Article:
Not a single coal-based thermal power plant in West Bengal has installed flue gas desulphurisation (FDG), a technology to eliminate sulphur compounds from exhaust emissions, a study has found.
Plants that contribute to 40% of coal-based power generation capacity in the State have not yet been awarded the contracts for FDG units whereas the remaining power production facilities were not able to complete the installation of the technology within the allotted time frame, said an analysis by the Centre for Research on Energy and Clean Air (CREA), an independent research organisation.
The total coal-based electricity generation capacity of plants in the State is 13,686 megawatts (MW). None of the major plants connected to the power grid has installed FGD units or direct sorbent injection (DSI) technology to control sulphur dioxide emissions.
Units with 7,480 MW power generation capacity in West Bengal have been awarded contracts for FGD installation. Units with a capacity of 510 MW have been identified as ones that will be “retired” over the next few years and are exempted from the FGD requirement. This shows that units contributing 5,695 MW (40% of total capacity) are yet to take any serious steps to regulate sulphur dioxide emissions despite the notification in December 2015, the study points out.
The coal consumption for grid-connected power generation in West Bengal has increased from 44 metric tonnes (MT) in 2015 to 54 MT in 2021 and the population of West Bengal faces severe health risks due to the State’s reliance on dirty coal energy, the study said. Both State-run power plants and private-sector power generation units have shied away from installing retrofits to control sulphur dioxide emissions.
While none of the private power plants has even awarded the contracts for installing FDG technology after seven years of emission norms being in force, a lack of commitment by the State government agencies to reducing pollution emissions is evident in the fact that plants contributing 3,070 MW of the 3,970 MW capacity under the State sector have not given the contracts for FGD installation.
The country’s first emission norms for control of sulphur dioxide, nitrogen oxide, and mercury from coal-fired power plants were notified in December 2015 and since then the deadline for installation of pollution control equipment has been extended three times by the Ministry of Environment, Forest and Climate Change.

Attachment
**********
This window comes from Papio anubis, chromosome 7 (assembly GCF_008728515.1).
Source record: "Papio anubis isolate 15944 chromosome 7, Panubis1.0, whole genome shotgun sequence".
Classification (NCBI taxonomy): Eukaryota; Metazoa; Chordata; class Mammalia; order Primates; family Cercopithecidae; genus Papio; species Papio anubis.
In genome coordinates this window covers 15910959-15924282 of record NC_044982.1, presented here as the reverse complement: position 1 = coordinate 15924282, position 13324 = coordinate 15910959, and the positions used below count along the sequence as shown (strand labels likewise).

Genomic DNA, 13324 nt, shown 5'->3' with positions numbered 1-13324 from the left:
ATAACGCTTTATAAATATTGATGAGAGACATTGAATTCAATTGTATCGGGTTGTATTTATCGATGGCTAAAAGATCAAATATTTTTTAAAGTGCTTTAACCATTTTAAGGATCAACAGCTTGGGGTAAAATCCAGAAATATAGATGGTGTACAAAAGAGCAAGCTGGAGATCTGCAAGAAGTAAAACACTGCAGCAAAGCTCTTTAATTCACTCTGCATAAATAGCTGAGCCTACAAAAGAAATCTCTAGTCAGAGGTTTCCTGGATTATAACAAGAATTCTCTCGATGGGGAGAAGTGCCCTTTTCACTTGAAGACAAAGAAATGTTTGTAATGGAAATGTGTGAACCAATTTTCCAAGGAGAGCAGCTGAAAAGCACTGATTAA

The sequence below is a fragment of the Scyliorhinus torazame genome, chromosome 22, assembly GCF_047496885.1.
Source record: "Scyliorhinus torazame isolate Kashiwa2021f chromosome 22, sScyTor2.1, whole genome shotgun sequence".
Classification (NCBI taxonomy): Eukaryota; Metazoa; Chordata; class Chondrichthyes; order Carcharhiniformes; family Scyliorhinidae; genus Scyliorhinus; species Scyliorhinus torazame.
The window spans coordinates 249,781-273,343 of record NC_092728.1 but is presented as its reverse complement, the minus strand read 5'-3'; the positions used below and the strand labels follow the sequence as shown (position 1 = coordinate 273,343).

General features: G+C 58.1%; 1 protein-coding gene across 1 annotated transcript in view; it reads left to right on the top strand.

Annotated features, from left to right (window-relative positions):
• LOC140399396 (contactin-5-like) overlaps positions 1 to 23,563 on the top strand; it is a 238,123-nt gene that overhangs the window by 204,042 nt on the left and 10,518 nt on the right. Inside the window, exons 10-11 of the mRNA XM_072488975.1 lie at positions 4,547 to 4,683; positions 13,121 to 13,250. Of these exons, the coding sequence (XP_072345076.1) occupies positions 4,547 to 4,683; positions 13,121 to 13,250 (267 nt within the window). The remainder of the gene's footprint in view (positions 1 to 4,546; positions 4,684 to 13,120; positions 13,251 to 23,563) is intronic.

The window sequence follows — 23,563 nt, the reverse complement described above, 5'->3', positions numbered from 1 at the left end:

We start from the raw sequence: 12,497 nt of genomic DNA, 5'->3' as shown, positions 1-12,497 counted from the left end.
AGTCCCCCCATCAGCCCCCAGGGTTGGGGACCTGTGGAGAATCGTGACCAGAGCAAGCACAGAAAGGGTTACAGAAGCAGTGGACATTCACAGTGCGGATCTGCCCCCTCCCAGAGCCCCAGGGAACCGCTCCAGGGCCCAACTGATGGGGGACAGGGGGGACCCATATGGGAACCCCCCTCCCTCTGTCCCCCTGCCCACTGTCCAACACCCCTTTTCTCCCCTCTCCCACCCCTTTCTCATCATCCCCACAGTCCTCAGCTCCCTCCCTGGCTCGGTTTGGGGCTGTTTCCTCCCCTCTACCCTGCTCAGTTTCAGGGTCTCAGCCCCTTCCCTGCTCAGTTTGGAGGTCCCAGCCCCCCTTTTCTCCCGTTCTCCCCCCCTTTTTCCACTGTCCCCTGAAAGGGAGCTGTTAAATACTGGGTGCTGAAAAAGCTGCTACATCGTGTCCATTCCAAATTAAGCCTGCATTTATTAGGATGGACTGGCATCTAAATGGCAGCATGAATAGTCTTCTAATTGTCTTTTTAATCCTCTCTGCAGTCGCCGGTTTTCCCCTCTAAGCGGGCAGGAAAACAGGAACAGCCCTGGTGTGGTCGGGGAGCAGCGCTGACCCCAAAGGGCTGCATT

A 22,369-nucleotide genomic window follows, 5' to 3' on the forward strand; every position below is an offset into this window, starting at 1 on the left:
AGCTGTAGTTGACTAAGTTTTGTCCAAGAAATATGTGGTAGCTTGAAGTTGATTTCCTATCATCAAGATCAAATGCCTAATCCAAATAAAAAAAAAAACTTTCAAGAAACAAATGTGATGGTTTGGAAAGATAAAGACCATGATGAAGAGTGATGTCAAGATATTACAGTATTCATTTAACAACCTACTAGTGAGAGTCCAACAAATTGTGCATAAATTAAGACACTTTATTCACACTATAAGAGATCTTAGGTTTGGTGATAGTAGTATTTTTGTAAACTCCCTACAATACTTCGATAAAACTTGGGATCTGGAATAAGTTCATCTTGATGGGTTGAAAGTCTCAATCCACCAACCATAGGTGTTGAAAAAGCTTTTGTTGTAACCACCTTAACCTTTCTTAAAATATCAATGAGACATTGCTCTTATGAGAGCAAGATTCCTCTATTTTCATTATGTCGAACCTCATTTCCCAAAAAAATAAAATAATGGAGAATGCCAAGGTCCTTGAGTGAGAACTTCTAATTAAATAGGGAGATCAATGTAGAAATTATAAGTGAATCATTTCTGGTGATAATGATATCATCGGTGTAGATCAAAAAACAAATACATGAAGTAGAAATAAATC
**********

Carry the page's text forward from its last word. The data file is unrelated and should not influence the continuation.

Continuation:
“While there is lack of seriousness on controlling pollution at source from electricity generation stations in West Bengal by all— State, Centre and private entities, the coal consumption is increasing for grid-connected power generation units, indicating increasing emission load and contribution to air pollution from the power sector,” Sunil Dahiya, an analyst at CREA and author of the report, said.
A press statement issued by CREA explains that when coal and other fossil fuels with an inherent sulphur component are burned, a reactive gas called sulphur dioxide is released.
“A significant portion of the overall Particulate Matter (PM) concentration in ambient air is made up of secondary particles, which are created when sulphur dioxide combines with other contaminants. Well-known dangerous particulate matter PM2.5 causes millions of fatalities each year both globally and in India. Controlling sulphur dioxide emissions from coal-based power plants at the source will significantly reduce the overall amount of air pollution in the State and beyond,” the statement said.
The CERA report finds that sulphur dioxide emissions from power plants can be reduced by up to 86% at some units, which highlights the urgency of installing emission control devices at these power generation stations.
Data from the Central Electricity Authority (CEA) shows that till February 2021, of the 600 units contributing the total thermal power of 211. 6 GW (gigawatts) in the country; only 20 units contributing 8.2 GW have installed FDGs.